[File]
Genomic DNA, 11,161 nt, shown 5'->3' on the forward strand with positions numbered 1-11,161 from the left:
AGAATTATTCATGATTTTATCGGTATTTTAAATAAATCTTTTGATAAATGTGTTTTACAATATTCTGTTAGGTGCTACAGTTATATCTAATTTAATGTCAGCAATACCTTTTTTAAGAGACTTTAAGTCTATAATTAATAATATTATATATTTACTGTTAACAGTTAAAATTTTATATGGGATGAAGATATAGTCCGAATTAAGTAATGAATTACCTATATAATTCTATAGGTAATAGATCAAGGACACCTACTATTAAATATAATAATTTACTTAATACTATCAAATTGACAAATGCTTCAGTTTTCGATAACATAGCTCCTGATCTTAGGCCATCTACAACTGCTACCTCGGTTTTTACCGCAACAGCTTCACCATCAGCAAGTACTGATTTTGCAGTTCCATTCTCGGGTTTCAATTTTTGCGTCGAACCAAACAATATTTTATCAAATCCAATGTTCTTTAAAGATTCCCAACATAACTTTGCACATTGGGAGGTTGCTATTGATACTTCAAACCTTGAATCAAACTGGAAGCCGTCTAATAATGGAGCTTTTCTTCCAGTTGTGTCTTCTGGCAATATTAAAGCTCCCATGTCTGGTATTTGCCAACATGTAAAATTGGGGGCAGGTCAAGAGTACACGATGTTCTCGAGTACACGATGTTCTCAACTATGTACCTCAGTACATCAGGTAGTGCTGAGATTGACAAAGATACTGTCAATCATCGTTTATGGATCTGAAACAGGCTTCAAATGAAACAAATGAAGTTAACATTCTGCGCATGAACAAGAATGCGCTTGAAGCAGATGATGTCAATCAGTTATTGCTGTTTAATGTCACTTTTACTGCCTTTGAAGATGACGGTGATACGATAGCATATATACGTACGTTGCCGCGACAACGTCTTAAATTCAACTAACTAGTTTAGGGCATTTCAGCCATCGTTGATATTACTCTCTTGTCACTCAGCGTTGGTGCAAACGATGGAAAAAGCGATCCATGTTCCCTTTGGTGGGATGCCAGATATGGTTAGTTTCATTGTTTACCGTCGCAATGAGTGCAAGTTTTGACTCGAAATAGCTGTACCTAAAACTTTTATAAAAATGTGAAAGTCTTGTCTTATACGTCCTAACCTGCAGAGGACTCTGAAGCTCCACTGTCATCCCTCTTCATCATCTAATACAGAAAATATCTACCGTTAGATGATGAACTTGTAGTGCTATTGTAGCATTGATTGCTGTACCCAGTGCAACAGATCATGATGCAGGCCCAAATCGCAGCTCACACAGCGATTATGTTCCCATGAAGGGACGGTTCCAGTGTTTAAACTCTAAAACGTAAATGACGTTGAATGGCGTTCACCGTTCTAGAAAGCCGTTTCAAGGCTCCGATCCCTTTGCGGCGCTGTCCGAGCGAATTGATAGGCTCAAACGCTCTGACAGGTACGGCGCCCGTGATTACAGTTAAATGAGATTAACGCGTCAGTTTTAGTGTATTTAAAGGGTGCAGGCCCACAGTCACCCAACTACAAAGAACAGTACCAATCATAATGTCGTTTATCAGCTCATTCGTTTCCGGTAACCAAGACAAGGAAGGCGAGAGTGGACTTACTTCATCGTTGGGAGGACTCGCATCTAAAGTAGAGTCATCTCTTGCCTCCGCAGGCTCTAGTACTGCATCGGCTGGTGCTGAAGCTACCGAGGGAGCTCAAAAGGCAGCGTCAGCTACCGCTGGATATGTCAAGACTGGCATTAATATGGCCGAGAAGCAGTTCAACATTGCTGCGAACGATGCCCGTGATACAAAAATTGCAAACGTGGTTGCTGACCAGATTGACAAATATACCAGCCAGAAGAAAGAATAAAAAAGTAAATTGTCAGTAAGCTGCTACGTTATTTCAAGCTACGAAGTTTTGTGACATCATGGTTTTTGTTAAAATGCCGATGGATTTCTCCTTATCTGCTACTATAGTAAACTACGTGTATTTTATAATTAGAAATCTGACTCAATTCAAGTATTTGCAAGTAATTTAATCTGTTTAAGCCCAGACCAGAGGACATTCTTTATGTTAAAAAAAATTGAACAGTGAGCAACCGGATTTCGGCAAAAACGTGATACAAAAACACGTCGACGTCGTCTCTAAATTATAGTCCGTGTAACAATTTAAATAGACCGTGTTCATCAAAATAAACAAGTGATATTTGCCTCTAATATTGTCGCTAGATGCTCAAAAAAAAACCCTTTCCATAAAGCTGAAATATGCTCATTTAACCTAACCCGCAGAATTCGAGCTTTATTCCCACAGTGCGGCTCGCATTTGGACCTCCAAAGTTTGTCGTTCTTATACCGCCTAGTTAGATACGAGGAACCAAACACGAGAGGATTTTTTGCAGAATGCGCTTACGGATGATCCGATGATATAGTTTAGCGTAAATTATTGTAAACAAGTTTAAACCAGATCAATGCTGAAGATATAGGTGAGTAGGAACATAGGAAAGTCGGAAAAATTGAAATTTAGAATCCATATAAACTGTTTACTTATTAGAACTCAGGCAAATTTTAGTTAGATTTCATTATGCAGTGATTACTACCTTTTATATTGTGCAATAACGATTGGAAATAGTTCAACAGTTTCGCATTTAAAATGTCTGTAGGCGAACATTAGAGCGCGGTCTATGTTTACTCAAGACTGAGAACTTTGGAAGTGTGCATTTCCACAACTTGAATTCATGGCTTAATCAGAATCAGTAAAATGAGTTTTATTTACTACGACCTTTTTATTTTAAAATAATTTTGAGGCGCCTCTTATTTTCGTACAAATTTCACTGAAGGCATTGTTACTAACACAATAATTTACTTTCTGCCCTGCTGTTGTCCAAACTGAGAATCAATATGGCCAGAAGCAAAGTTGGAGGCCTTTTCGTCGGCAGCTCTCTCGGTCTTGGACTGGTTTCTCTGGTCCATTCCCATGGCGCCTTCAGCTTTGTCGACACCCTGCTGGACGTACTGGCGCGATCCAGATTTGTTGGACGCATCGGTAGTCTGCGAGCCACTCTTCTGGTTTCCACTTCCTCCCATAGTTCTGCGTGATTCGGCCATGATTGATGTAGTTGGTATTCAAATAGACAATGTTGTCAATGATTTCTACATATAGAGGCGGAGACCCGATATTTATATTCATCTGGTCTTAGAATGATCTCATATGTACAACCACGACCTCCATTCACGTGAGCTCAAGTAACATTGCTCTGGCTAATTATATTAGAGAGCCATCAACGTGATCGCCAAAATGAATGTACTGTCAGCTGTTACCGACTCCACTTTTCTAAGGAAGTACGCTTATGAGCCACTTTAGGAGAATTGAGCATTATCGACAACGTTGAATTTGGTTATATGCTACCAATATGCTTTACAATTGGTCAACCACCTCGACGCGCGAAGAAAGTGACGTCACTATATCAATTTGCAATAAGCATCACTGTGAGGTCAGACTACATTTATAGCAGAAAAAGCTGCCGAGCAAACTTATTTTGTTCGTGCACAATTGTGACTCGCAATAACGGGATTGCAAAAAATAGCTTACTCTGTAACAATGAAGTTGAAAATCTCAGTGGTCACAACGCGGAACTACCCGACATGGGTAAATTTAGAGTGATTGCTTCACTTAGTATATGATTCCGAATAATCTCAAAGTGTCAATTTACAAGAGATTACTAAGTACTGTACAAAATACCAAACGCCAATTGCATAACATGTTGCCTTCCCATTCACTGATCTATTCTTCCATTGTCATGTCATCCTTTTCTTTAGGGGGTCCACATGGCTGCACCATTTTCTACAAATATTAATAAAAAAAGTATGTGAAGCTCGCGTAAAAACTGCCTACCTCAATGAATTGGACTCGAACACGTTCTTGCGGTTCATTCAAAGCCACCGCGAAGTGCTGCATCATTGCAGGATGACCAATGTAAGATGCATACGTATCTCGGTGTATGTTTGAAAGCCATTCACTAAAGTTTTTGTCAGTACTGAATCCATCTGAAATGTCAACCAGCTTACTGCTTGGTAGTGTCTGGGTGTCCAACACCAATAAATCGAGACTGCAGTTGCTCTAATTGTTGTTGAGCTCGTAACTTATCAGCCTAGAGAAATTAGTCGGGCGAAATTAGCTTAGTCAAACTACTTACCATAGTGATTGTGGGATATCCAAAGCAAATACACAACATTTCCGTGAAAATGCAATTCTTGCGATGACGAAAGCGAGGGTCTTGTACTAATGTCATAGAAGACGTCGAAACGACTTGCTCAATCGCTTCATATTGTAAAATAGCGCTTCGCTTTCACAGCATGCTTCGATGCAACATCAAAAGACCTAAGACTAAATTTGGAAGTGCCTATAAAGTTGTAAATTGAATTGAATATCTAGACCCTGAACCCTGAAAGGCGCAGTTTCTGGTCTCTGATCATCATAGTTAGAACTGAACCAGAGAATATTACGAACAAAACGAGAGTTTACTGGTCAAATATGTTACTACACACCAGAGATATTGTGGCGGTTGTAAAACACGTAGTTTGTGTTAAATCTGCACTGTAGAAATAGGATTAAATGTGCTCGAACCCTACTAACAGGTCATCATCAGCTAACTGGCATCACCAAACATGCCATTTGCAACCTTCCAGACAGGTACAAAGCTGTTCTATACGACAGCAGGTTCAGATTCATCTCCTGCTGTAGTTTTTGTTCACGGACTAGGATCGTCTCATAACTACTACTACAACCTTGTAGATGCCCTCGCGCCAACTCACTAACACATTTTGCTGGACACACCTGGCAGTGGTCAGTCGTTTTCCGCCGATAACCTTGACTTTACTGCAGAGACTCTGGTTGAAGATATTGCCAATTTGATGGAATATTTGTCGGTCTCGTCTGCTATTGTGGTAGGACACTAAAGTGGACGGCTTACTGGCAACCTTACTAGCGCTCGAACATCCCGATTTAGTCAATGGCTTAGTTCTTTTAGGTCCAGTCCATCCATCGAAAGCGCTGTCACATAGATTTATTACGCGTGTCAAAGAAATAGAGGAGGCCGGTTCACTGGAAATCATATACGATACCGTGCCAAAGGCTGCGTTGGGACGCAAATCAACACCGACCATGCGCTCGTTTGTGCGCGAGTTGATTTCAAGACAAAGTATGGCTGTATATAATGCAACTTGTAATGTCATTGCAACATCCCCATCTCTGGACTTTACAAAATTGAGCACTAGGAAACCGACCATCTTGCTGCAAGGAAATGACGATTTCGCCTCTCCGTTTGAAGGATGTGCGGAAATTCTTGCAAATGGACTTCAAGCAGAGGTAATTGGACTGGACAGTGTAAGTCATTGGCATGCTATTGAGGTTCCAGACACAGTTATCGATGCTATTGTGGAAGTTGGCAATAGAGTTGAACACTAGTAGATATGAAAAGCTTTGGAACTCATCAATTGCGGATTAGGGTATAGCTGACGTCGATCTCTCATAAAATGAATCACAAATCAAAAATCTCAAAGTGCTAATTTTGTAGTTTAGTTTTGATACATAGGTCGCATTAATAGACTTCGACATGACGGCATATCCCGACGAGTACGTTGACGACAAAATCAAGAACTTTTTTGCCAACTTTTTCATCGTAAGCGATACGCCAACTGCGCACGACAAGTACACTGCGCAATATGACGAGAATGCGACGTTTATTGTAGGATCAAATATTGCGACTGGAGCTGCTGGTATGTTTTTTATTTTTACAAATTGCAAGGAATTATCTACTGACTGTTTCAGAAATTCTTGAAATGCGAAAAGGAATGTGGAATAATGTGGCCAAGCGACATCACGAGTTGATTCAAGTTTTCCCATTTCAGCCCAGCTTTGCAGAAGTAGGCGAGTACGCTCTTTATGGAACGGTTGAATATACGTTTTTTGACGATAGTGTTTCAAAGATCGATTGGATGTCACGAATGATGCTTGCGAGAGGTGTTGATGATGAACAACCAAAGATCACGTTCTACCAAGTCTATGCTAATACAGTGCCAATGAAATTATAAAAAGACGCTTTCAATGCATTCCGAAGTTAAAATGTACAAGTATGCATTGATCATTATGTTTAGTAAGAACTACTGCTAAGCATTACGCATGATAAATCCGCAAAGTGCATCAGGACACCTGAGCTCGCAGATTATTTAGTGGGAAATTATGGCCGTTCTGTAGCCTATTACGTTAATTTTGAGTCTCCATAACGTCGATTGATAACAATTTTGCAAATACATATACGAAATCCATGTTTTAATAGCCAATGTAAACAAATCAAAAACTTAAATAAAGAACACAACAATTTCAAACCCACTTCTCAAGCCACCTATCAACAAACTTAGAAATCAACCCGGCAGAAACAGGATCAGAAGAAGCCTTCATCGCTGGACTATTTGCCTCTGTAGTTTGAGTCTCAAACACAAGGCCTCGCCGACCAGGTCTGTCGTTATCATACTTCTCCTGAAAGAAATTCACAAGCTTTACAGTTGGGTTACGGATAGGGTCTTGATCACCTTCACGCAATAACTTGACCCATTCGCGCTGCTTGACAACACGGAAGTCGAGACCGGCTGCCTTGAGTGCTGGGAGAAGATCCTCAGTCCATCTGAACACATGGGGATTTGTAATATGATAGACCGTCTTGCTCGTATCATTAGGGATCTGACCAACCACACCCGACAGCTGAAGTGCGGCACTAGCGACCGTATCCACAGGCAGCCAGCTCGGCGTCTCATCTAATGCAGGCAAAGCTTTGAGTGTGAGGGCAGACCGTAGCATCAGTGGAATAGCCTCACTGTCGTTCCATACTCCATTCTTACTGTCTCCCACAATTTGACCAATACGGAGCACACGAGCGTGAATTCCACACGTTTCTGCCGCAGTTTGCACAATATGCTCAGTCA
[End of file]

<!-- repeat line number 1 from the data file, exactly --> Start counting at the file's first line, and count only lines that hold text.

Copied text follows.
Genomic DNA, 11,161 nt, shown 5'->3' on the forward strand with positions numbered 1-11,161 from the left: